Wednesday, February 20, 2013

on not homeschooling

today was an exciting day in the dean house, because it's official:

kal is going to school! [in august :)]

we have been talking about homeschooling since before our kids came home. we had a lot of reasons why we wanted to do it, and a lot of those reasons still stand (meaning that we haven't ruled out homeschooling for the future).

but right now, we have a kid who has been asking about "going to school" for quite some time now. she's an extrovert (she doesn't get that from me), and the more we've come out of the cocoon we've been living in the last nine months, the more i've seen that the community of a more traditional classroom might be good for her.

it's been hard to make this decision, especially because (for me, at least) pride is involved. from an adoption standpoint, i want to shout, "my child is attached enough to do this! i love her even though i'm sending her to school! she won't think her school is an orphanage, or her teacher is her new mommy!" (and if she does, we will pull her out. duh.) from a we-said-we-were-gonna-homeschool-but-now-we're-not standpoint, i want to shout, "we didn't decide this because homeschooling was too hard! we didn't just 'see the light' and realize homeschooling is crazy! we might still homeschool kal or buma or any future children!"

i just realize how much i care what people think about me, even when i'm still confident in the decision i'm making.

but enough about pride, let me tell you about this awesome school.

it's called the children's center, and i've loved this school since i worked in the daycare there for a summer in 2008. the school primarily serves children from birth to elementary age who have physical and/or developmental disabilities. however, they also have integrated classrooms where typically-developing children learn alongside children with disabilities. recently, the school added a kindergarten class for typically-developing children. because the school is part of the county school system, the curriculum is the same as any other public school kindergarten (thus, kal would be on track if we eventually switch her to a public school). however, because the school serves children with special needs, it gets a lot of unique special programming that the children in the typically-developing kindergarten class also benefit from.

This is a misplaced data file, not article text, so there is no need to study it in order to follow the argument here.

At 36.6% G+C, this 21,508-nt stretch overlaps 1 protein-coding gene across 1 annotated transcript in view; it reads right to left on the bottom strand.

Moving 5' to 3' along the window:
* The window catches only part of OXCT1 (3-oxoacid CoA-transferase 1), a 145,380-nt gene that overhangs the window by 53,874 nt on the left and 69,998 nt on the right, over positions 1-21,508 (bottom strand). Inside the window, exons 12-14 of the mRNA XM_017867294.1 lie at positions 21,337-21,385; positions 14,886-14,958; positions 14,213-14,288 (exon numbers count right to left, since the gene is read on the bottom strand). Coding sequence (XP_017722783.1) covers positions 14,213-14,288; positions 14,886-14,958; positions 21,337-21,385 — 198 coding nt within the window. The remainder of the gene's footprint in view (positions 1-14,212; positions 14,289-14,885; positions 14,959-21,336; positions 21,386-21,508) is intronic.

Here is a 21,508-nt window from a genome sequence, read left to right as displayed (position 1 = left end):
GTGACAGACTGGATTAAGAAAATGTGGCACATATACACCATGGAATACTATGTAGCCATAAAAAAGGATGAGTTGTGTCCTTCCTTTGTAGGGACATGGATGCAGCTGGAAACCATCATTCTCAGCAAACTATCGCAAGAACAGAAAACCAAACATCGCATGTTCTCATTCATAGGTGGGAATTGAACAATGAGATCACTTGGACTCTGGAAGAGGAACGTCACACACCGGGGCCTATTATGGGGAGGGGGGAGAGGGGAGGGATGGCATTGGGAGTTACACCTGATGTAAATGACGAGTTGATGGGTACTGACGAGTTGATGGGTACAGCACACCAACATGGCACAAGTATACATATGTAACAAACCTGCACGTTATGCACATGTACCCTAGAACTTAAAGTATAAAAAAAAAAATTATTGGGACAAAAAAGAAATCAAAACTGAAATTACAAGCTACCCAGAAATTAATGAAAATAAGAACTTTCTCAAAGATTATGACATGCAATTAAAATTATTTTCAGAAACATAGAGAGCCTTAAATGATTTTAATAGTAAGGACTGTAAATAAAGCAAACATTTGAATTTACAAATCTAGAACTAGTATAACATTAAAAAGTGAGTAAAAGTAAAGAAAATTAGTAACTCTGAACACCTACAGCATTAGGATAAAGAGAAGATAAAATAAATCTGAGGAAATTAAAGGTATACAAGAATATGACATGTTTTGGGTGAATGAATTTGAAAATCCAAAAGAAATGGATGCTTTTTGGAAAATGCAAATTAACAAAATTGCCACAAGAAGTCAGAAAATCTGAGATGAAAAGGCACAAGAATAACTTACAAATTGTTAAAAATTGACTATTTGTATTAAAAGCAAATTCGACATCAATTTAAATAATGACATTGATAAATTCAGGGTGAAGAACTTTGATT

for us, this is perfect. we knew if we were going to choose something other than homeschooling, it would have to be a little off the beaten path. we love that kal will go to school with lots of kids who don't look like her, kids who she can learn from and vice versa. diversity (not just racially, but in other ways) is important to us. it also seems perfect for our family, as disability is part of our family's identity (since jamie is blind). we want kal to see disability in positive ways. but we also love that while she will get a traditional education in some ways, she will be exposed to a lot of different "specialities" that she may not get in a traditional public school.

there are also benefits for our whole family in this. buma is still behind in language development and probably needs more one-on-one time with me, perhaps even some therapy. we have talked seriously about adding to our family sooner rather than later due to the fact that i'm at an increased risk to develop another huge ovarian cyst (and have already lost one ovary). so while i could homeschool with all that going on, i think this (for now) helps every child (even future ones, if there are any) get the most of mommy.

even though this is not what we planned on, we are so excited. i literally got teary-eyed as i walked through the school today because what is happening there is so beautiful, and i can't wait for kal to be part of it.


  1. girl you should feel NO GUILT about doing what is best for your child!!! You and Jamie know her better than anyone else!! No one should judge you for that and you should not have to defend sending Kal to school! And it sounds like an awesome school at that!!!

    1. thank you! i've really felt the most "blah" about all the people who nay-sayed on homeschooling. you know how people like to pat themselves on the back because they said you'd eventually come around. i actually still want to homeschool at some point, and i think buma is definitely my contender for "child who needs homeschooling."